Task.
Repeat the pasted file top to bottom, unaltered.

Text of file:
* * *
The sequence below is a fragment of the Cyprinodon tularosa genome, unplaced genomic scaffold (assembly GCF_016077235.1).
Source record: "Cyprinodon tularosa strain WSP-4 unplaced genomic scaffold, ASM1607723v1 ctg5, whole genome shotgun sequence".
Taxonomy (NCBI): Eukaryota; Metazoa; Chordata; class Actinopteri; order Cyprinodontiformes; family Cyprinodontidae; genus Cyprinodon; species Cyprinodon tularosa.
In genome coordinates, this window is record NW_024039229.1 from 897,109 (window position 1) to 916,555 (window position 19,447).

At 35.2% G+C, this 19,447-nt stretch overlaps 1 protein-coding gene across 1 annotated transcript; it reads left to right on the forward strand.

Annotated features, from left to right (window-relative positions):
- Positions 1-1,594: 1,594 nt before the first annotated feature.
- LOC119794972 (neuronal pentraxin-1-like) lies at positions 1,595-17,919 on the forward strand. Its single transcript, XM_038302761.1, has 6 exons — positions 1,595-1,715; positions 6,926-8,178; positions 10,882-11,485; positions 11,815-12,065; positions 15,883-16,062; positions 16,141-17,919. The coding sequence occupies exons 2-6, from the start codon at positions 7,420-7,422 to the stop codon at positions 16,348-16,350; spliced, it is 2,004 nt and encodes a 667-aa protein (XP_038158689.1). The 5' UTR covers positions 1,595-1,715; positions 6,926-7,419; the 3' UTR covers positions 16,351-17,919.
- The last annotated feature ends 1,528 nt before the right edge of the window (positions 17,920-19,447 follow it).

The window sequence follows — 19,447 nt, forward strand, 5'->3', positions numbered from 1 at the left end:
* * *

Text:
The sequence below is a fragment of the Cyprinodon tularosa genome, unplaced genomic scaffold (assembly GCF_016077235.1).
Source record: "Cyprinodon tularosa strain WSP-4 unplaced genomic scaffold, ASM1607723v1 ctg5, whole genome shotgun sequence".
Taxonomy (NCBI): Eukaryota; Metazoa; Chordata; class Actinopteri; order Cyprinodontiformes; family Cyprinodontidae; genus Cyprinodon; species Cyprinodon tularosa.
In genome coordinates, this window is record NW_024039229.1 from 897,109 (window position 1) to 916,555 (window position 19,447).

At 35.2% G+C, this 19,447-nt stretch overlaps 1 protein-coding gene across 1 annotated transcript; it reads left to right on the forward strand.

Annotated features, from left to right (window-relative positions):
- Positions 1-1,594: 1,594 nt before the first annotated feature.
- LOC119794972 (neuronal pentraxin-1-like) lies at positions 1,595-17,919 on the forward strand. Its single transcript, XM_038302761.1, has 6 exons — positions 1,595-1,715; positions 6,926-8,178; positions 10,882-11,485; positions 11,815-12,065; positions 15,883-16,062; positions 16,141-17,919. The coding sequence occupies exons 2-6, from the start codon at positions 7,420-7,422 to the stop codon at positions 16,348-16,350; spliced, it is 2,004 nt and encodes a 667-aa protein (XP_038158689.1). The 5' UTR covers positions 1,595-1,715; positions 6,926-7,419; the 3' UTR covers positions 16,351-17,919.
- The last annotated feature ends 1,528 nt before the right edge of the window (positions 17,920-19,447 follow it).

The window sequence follows — 19,447 nt, forward strand, 5'->3', positions numbered from 1 at the left end: